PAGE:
Church & State

His explosive speech on the floor of the House of Representatives against arming teachers last spring may have gone viral, but self-proclaimed “preacher’s kid” Shevrin Jones isn’t done making waves in the legislature.

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As politics continue to dominate watercooler talk, Shevrin Jones, 36, brings the issues and struggles of minority citizens to light.

By Bobby Dubose
Portraits by Scott McIntyre

Shevrin Jones is a lot of things. He’s a son of a preacher and mayor, former high school chemistry teacher, member of the Florida House of Representatives, black and gay man, West Park resident and state Senate hopeful. He’s also not afraid to speak his mind, especially when it comes to issues that hit close to home, which was exactly what happened on April 30 in Tallahassee at the House of Representatives. As Florida lawmakers debated on whether to pass a bill to arm teachers in classrooms, Jones proposed an amendment requiring teachers undergo implicit bias training and pushed to restrict use of the Stand Your Ground defense to justify shooting a student. As a result, one House colleague suggested those proposals imply teachers are racists. The result was an emotional speech that Jones didn’t expect to deliver.

Here, friend and fellow House member Bobby DuBose gets personal with Jones to reveal a different side to the political figure.

Bobby DuBose: Shev, remember when we first met?
Shevrin Jones: I knew you before we got in the legislature because you were on the Fort Lauderdale City Commission, and I always admired your work because you were a young, black brother starting out in politics. Then, you getting elected to the Florida House was icing on the cake. And let’s not forget that your wife and my family are very close.

DuBose: My wife made sure that I knew you. She pretty much gave you the “Carver Ranches, West Park Blessing” because you were like a little brother to her. And then we have the other piece: We’re “PKs.”
Jones: That’s right! We are preacher’s kids. And when you got to the legislature, I was happy because I was looking forward to being a colleague of yours in Tallahassee.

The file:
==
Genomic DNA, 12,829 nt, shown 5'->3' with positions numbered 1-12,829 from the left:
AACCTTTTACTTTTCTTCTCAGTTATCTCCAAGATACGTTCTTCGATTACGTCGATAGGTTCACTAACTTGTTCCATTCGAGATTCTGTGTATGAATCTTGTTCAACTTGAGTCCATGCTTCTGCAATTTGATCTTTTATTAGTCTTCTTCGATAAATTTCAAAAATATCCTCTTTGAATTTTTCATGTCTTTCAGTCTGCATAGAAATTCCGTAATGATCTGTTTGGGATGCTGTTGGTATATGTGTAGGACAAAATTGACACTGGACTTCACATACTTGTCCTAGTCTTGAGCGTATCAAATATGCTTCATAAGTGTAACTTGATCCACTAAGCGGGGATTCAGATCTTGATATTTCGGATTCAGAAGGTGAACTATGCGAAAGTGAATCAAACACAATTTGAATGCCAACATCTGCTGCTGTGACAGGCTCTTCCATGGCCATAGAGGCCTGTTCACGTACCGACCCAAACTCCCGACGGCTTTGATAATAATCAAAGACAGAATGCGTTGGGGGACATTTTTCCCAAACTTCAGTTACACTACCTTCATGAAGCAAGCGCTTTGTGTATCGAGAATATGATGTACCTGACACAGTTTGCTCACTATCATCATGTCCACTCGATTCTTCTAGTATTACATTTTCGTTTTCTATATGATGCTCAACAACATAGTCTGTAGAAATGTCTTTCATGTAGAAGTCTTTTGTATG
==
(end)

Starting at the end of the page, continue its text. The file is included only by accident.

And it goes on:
DuBose: That’s great, man. So let’s talk about your political career. Who influenced your path?
Jones: My path was influenced by my dad, Eric. My dad is a pastor, and when he got into politics, I really respected the way he served, so much so that I wanted to be a part of it. I ran for county commissioner in 2010; I lost, but I still wanted to be a part of the process and put forth change within my community. When I got into the legislature, I had the opportunity. My dad is someone who led the charge to allow me to be a part of the change-making process in politics.

DuBose: I know you are extremely close to your dad and your family. So what’s a family dinner like with two elected officials who are effective leaders in their communities?
Jones: Truth be told, my mom should have been the one to run for office. She talks about politics more than my dad talks about it. But when we do talk about politics, from my dad’s perspective, it’s from a place of guidance. I find myself in these pickles with decision making, so it’s usually me asking him questions for guidance on politics.

DuBose: You’ve had a lot of great accomplishments, such as serving in the House. But one thing that stands out the most is the reaction after your speech in April that went viral about arming teachers and the effects it would have on black students. First, give me your general perspective on that.
Jones: A part of this journey is making sure that I stand up for the individuals who I represent. Me standing up for black and brown kids in classrooms on that day, the impetus of that reaction was not for it to go viral. It was for me to express that it is a real issue that we need to look at. It was something as simple as putting implicit bias training into the bill. How did people react to it? It wasn’t just people from my community—it was people from the lobby corps, from the white community, the Hispanic community, from all communities who said, “Good for you. Very good that you made that statement. Shame on those individuals for not saying yes to just putting implicit bias training in place.”

So, all communities relate to it because they believe it is important. If we look at the statistics, black and brown students are one to three times more likely to be suspended for offenses that happen inside the classroom. That wasn’t something that I was just making up; those are actual facts. So, I presented those facts on why we needed implicit bias training. The community responded well, and those individuals in legislature are now responding well, too. That’s why I’ve also filed legislation to include implicit bias training into the classrooms, for police officers and for judges that I’m hoping will get a hearing.